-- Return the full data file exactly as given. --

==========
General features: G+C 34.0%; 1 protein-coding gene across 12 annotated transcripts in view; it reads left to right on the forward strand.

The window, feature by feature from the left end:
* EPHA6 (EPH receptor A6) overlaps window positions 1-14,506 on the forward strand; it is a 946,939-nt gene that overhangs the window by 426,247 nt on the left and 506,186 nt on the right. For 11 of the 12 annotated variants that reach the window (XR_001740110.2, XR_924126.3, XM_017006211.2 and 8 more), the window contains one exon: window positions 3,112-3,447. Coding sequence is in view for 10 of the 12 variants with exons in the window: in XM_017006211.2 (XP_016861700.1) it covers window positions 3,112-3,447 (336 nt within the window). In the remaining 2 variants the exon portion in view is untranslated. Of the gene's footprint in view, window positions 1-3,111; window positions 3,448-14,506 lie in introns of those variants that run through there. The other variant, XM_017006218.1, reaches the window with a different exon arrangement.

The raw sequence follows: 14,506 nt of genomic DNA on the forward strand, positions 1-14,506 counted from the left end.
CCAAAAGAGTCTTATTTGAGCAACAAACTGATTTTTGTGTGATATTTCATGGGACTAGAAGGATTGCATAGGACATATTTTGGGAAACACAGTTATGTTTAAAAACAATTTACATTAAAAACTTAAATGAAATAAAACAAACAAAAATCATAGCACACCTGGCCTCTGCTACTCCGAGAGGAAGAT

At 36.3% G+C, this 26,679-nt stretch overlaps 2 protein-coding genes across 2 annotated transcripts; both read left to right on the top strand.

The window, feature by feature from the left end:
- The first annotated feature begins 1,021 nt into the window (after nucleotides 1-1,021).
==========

General features: G+C 34.0%; 1 protein-coding gene across 12 annotated transcripts in view; it reads left to right on the forward strand.

The window, feature by feature from the left end:
* EPHA6 (EPH receptor A6) overlaps window positions 1-14,506 on the forward strand; it is a 946,939-nt gene that overhangs the window by 426,247 nt on the left and 506,186 nt on the right. For 11 of the 12 annotated variants that reach the window (XR_001740110.2, XR_924126.3, XM_017006211.2 and 8 more), the window contains one exon: window positions 3,112-3,447. Coding sequence is in view for 10 of the 12 variants with exons in the window: in XM_017006211.2 (XP_016861700.1) it covers window positions 3,112-3,447 (336 nt within the window). In the remaining 2 variants the exon portion in view is untranslated. Of the gene's footprint in view, window positions 1-3,111; window positions 3,448-14,506 lie in introns of those variants that run through there. The other variant, XM_017006218.1, reaches the window with a different exon arrangement.

The raw sequence follows: 14,506 nt of genomic DNA on the forward strand, positions 1-14,506 counted from the left end.
CCAAAAGAGTCTTATTTGAGCAACAAACTGATTTTTGTGTGATATTTCATGGGACTAGAAGGATTGCATAGGACATATTTTGGGAAACACAGTTATGTTTAAAAACAATTTACATTAAAAACTTAAATGAAATAAAACAAACAAAAATCATAGCACACCTGGCCTCTGCTACTCCGAGAGGAAGAT

At 36.3% G+C, this 26,679-nt stretch overlaps 2 protein-coding genes across 2 annotated transcripts; both read left to right on the top strand.

The window, feature by feature from the left end:
- The first annotated feature begins 1,021 nt into the window (after nucleotides 1-1,021).